Accessed from Westchestergov.com, clicking on the third yellow tab (Emergency Info) gets you to Severe Weather. It's not an error, but you might miss the yellow Indian Point tab way over on the right. That tab connects to a page of various links, including two leading to an interactive site that calls up a variety of information relevant to the address you input.

By way of example, here's what I found for my street address in 10520:

(I will not quibble about the typos in the words "address" and "recommended," though it's unpleasant to see even tiny things wrong on a site as important as this one.) Information given includes the distance between my house and Indian Point, the current status of my village, my reception center (which I see to be miles of winding Westchester roads away), and where a bus would conceivably pick me up.

CAUTION: (1) Not all computers have the "GO" button to execute the search in a visible position on the screen. You have to scroll over to the far right to see it. (2) Do not go to "Show Additional Data on Map" if you haven't already entered your address, because you'll only get info for the default address (148 Martine Ave.). Fill out your address first, execute the search, and then access the "Show Additional Data on Map" link from that page.

Now clicking on "Show Additional Data on Map" gets to a checklist containing the item "Emergency Zones." Clicking in this box puts nothing on the map in my case except some bus stops, but clicking on the plus-sign produces a drop-list that looks like this:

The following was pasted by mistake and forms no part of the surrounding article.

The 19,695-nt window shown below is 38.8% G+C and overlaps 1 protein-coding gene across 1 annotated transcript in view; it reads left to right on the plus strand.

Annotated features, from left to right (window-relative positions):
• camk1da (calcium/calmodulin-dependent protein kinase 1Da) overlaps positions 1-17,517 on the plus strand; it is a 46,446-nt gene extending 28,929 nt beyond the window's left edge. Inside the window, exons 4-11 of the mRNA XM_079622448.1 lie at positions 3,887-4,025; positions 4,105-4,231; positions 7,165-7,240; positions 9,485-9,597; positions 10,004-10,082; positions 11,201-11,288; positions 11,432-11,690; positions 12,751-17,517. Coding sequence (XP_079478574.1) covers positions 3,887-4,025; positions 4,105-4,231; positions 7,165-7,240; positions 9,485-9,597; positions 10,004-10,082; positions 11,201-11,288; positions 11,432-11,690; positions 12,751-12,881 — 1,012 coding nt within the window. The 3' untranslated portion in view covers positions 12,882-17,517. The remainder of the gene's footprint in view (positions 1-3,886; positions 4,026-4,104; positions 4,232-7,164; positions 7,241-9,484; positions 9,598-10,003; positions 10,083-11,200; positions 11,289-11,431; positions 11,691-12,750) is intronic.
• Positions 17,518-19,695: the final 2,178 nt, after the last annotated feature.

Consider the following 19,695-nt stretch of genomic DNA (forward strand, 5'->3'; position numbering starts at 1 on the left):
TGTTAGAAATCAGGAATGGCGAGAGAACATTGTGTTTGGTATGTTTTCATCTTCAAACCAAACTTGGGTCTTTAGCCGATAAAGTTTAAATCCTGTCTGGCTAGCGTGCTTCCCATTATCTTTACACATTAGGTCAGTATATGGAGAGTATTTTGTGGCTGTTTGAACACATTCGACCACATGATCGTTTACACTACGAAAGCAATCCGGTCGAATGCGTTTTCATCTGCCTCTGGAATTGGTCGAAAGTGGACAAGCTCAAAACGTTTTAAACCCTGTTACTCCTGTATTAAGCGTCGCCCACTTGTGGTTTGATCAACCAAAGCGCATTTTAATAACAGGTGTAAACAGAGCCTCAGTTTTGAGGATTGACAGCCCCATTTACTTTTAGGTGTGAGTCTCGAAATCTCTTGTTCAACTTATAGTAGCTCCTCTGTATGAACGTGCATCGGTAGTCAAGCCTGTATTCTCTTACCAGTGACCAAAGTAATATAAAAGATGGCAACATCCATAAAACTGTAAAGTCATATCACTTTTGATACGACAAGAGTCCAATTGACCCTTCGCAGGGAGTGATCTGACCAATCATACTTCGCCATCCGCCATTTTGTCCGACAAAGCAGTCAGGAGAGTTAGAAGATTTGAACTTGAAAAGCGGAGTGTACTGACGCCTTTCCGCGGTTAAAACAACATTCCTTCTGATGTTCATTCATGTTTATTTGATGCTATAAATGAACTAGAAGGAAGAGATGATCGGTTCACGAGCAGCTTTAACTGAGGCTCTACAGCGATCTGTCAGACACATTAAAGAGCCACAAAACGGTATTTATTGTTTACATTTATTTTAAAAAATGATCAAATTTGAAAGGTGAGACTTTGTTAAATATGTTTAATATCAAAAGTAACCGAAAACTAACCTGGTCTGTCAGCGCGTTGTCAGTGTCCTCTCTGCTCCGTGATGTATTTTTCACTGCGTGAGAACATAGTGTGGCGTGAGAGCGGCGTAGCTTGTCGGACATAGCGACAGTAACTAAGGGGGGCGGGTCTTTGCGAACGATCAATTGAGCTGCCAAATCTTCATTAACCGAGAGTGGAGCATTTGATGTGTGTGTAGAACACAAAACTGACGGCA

If the map view is large enough, clicking in the first two boxes will place an icon of the plant on the map and the 10-mile radius. I am not sure what the last item, EPZ Muncipality, does because this whole map is designed to give people the current evacuation status. I'm guessing that since there is no red or blue on the map my house is located on, we are not at the present time being told to evacuate or shelter. Does the white box (No Action) really mean no color applied on the map? I can't make it out.


I told the man this was not all that clear on the webpage. "Status" can mean two things: current status in real time on the one hand, or whether in a real emergency residents at the specified address would be asked to evacuate or shelter.

I also don't know how to get a block of textual information off the map, though I'm on a Mac, and the software might work better for PCs. Design features like this usually have a "Close" button. As it stands now, the only way I can see what's happening under that block of text is to move the map out from under it with my cursor, which is awkward and unnecessary.

The last point I made to the man on the phone is that the link to Indian Point does not get you over to Entergy itself, which is the plant owner and therefore in charge.

Citizens should always be able to link directly to the websites of the industrial giants that serve them.